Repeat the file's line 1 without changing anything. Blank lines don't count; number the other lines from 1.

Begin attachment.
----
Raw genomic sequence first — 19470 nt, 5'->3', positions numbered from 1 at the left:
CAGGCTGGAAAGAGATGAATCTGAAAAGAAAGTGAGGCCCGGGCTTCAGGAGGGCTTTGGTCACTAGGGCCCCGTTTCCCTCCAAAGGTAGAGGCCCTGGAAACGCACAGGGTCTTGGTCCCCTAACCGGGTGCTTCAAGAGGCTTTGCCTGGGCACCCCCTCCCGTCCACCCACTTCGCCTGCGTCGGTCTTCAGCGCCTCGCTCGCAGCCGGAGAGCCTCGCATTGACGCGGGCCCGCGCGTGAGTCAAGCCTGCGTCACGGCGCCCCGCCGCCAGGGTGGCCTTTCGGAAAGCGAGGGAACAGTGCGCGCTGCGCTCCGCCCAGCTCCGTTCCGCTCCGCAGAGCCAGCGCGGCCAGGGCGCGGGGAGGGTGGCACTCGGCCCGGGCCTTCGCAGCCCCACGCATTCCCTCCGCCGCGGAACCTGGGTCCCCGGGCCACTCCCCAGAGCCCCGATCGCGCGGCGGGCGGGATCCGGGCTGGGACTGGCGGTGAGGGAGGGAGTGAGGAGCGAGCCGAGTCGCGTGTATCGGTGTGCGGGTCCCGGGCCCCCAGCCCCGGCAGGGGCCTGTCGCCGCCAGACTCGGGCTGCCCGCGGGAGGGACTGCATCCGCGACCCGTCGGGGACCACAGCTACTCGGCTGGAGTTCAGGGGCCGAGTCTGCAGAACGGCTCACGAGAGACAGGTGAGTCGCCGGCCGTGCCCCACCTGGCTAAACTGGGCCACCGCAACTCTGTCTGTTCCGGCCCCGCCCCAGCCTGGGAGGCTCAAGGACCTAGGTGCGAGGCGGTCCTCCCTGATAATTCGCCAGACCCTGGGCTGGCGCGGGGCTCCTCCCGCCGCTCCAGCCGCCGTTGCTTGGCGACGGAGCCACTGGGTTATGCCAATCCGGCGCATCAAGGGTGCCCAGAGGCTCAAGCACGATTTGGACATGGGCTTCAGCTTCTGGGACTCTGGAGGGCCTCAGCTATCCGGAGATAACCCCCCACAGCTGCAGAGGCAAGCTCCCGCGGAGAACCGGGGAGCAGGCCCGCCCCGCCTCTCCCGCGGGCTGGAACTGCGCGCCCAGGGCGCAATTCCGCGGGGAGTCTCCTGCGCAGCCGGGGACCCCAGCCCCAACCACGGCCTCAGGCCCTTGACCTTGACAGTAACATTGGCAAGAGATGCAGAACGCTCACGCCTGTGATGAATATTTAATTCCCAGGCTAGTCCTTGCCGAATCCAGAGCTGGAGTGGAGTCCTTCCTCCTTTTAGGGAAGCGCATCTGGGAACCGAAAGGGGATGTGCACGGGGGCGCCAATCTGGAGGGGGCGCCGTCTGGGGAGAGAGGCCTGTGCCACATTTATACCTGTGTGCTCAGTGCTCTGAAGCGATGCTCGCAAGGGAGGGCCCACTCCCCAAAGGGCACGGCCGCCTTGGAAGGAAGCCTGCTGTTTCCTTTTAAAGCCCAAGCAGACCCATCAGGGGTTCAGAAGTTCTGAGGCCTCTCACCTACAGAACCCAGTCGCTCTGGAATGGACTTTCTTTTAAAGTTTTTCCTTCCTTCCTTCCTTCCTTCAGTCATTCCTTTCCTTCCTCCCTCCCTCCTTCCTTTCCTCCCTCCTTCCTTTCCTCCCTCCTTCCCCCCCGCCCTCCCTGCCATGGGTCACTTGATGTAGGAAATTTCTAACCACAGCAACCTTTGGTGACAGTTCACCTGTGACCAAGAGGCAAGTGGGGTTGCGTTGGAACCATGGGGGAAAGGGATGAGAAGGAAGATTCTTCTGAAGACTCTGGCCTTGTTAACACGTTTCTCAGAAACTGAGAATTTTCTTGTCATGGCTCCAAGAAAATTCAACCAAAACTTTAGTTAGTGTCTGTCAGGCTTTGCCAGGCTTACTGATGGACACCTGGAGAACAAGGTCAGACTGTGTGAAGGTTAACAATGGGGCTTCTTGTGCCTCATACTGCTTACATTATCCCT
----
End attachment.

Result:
Raw genomic sequence first — 19470 nt, 5'->3', positions numbered from 1 at the left: